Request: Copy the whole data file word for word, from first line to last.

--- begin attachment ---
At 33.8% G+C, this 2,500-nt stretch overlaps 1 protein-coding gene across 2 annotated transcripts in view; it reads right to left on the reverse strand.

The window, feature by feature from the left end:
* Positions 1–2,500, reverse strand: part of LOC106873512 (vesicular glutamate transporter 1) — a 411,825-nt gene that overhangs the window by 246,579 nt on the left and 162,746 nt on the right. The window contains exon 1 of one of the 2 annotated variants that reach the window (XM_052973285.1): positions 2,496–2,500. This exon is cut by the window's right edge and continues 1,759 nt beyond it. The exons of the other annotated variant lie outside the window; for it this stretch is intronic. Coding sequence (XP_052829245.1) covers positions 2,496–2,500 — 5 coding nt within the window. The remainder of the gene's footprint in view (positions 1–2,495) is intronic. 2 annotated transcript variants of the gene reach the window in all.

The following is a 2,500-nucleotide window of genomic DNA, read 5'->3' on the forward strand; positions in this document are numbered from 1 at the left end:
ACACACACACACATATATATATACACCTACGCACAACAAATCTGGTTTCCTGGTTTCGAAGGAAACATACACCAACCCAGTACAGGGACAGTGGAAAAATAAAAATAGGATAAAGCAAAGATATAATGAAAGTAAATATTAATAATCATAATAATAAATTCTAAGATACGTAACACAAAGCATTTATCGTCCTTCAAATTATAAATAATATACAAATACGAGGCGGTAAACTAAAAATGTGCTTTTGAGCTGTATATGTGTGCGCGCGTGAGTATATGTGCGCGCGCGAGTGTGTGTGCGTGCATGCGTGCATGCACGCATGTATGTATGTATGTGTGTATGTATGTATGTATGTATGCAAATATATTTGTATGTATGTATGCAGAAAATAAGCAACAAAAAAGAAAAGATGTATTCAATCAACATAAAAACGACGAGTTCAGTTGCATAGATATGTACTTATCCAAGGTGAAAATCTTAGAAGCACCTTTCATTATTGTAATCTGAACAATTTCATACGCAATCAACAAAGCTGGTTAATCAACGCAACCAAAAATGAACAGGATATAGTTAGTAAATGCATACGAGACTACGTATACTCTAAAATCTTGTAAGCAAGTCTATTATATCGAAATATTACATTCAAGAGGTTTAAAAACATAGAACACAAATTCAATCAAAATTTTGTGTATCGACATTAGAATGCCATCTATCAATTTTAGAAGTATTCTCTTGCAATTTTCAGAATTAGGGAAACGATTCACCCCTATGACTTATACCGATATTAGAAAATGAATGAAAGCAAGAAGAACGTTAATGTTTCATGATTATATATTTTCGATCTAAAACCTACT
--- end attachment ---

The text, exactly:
At 33.8% G+C, this 2,500-nt stretch overlaps 1 protein-coding gene across 2 annotated transcripts in view; it reads right to left on the reverse strand.

The window, feature by feature from the left end:
* Positions 1–2,500, reverse strand: part of LOC106873512 (vesicular glutamate transporter 1) — a 411,825-nt gene that overhangs the window by 246,579 nt on the left and 162,746 nt on the right. The window contains exon 1 of one of the 2 annotated variants that reach the window (XM_052973285.1): positions 2,496–2,500. This exon is cut by the window's right edge and continues 1,759 nt beyond it. The exons of the other annotated variant lie outside the window; for it this stretch is intronic. Coding sequence (XP_052829245.1) covers positions 2,496–2,500 — 5 coding nt within the window. The remainder of the gene's footprint in view (positions 1–2,495) is intronic. 2 annotated transcript variants of the gene reach the window in all.

The following is a 2,500-nucleotide window of genomic DNA, read 5'->3' on the forward strand; positions in this document are numbered from 1 at the left end:
ACACACACACACATATATATATACACCTACGCACAACAAATCTGGTTTCCTGGTTTCGAAGGAAACATACACCAACCCAGTACAGGGACAGTGGAAAAATAAAAATAGGATAAAGCAAAGATATAATGAAAGTAAATATTAATAATCATAATAATAAATTCTAAGATACGTAACACAAAGCATTTATCGTCCTTCAAATTATAAATAATATACAAATACGAGGCGGTAAACTAAAAATGTGCTTTTGAGCTGTATATGTGTGCGCGCGTGAGTATATGTGCGCGCGCGAGTGTGTGTGCGTGCATGCGTGCATGCACGCATGTATGTATGTATGTGTGTATGTATGTATGTATGTATGCAAATATATTTGTATGTATGTATGCAGAAAATAAGCAACAAAAAAGAAAAGATGTATTCAATCAACATAAAAACGACGAGTTCAGTTGCATAGATATGTACTTATCCAAGGTGAAAATCTTAGAAGCACCTTTCATTATTGTAATCTGAACAATTTCATACGCAATCAACAAAGCTGGTTAATCAACGCAACCAAAAATGAACAGGATATAGTTAGTAAATGCATACGAGACTACGTATACTCTAAAATCTTGTAAGCAAGTCTATTATATCGAAATATTACATTCAAGAGGTTTAAAAACATAGAACACAAATTCAATCAAAATTTTGTGTATCGACATTAGAATGCCATCTATCAATTTTAGAAGTATTCTCTTGCAATTTTCAGAATTAGGGAAACGATTCACCCCTATGACTTATACCGATATTAGAAAATGAATGAAAGCAAGAAGAACGTTAATGTTTCATGATTATATATTTTCGATCTAAAACCTACT